The animal may lunge or jump and catch a hand, wrist or arm between it and the bar.
“Even people who have been working around chutes for a long time sometimes get hurt. Anything we can do to minimize situations where our arms could get pinched will help,” she says.
Schrag encourages producers to think ahead to what might possibly happen, noting that it’s all about trying to predict those problems rather than helplessly watching them happen.
Reducing stress important for maintaining successful businessWritten by Saige Albert
“Farming and ranching is one of the top 12 high-stress careers,” says Lyndy Phillips, a comedian and motivational speaker. “Farm and ranch owners are only second from others for stress-related diseases.”
Many things cause stress, but Phillips notes that the number one cause of stress for Americans is their career. In agriculture, the next two leading causes of stress are an integral part of the day-to-day job.
“The second cause of stress is family,” he continues, noting that families, and especially children, are very stressful. “The third thing is money. It doesn’t matter how little or how much we have, money is a stressful part of life.”
Other things that cause stress are the weather and unexpected events that happen.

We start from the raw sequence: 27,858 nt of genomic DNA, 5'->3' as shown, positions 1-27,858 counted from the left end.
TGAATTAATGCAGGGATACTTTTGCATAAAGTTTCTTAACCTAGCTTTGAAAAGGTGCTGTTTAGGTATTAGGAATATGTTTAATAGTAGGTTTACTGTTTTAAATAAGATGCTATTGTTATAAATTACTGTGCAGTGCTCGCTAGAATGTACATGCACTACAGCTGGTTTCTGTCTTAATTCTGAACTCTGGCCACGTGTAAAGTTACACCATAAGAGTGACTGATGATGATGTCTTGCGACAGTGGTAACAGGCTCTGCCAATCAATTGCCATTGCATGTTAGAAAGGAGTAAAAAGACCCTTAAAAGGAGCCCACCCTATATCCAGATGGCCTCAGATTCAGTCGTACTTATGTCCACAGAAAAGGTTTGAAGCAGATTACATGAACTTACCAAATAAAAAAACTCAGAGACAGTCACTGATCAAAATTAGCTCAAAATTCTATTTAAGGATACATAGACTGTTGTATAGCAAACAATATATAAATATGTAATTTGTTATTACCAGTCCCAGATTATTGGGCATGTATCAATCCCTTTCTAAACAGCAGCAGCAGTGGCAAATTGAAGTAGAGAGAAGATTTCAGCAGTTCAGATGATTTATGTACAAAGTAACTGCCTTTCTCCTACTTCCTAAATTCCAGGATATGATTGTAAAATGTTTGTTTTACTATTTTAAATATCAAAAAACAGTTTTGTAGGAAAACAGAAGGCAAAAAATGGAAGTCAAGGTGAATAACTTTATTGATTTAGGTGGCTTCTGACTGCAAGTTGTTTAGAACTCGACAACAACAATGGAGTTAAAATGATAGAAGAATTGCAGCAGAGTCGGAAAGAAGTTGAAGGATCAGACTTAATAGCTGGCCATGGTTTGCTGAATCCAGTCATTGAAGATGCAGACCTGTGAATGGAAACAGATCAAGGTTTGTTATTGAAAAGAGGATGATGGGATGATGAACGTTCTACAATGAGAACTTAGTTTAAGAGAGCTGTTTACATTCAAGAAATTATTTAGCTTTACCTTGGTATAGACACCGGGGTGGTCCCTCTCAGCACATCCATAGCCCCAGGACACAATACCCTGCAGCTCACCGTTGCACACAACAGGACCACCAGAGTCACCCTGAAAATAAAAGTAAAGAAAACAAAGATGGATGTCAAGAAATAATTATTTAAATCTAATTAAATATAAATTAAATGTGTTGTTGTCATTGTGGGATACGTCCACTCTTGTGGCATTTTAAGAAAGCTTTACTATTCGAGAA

While some stress is important for sustaining life, Phillips comments that regulating and maintaining stress levels is also important to sustaining a high-quality life.
Negative impacts of stress
It is important to reduce stress levels for several reasons, according to Philips, who notes, “Stress makes us unhealthy.”
The psychological symptoms of stress influence a state of mind referred to as downshifting.
“We all know what downshifting is when we think about tractors,” Phillips says, citing work by Leslie Art, a renowned physician. “In a downshifted state, when we feel nervous, angry, depressed or stressed, our brains work less effectively. We aren’t thinking correctly, and we make a lot of mistakes.”
When thinking is inhibited, he notes that accidents happen more frequently, which can be severely detrimental to health.
“The fourth reason to reduce stress is because 33 percent of us feel like we are drowning in it. If we experience high levels of stress for long periods of time, that is extreme stress, and it can do a lot of damage,” he says.